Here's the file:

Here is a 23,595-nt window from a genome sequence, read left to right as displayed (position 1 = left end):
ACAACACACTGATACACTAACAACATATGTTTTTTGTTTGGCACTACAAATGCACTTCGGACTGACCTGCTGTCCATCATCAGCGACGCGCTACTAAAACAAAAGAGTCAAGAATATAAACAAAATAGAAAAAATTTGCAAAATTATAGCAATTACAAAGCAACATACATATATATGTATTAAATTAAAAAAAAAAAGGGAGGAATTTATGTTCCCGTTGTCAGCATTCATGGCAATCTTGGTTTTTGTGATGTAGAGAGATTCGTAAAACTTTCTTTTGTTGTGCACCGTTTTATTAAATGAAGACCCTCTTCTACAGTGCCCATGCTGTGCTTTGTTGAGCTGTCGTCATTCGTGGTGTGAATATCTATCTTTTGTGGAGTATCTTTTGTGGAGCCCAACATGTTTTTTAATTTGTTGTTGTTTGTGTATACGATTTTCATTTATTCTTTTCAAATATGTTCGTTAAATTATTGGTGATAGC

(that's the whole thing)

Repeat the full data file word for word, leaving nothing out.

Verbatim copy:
Here is a 23,595-nt window from a genome sequence, read left to right as displayed (position 1 = left end):
ACAACACACTGATACACTAACAACATATGTTTTTTGTTTGGCACTACAAATGCACTTCGGACTGACCTGCTGTCCATCATCAGCGACGCGCTACTAAAACAAAAGAGTCAAGAATATAAACAAAATAGAAAAAATTTGCAAAATTATAGCAATTACAAAGCAACATACATATATATGTATTAAATTAAAAAAAAAAAGGGAGGAATTTATGTTCCCGTTGTCAGCATTCATGGCAATCTTGGTTTTTGTGATGTAGAGAGATTCGTAAAACTTTCTTTTGTTGTGCACCGTTTTATTAAATGAAGACCCTCTTCTACAGTGCCCATGCTGTGCTTTGTTGAGCTGTCGTCATTCGTGGTGTGAATATCTATCTTTTGTGGAGTATCTTTTGTGGAGCCCAACATGTTTTTTAATTTGTTGTTGTTTGTGTATACGATTTTCATTTATTCTTTTCAAATATGTTCGTTAAATTATTGGTGATAGC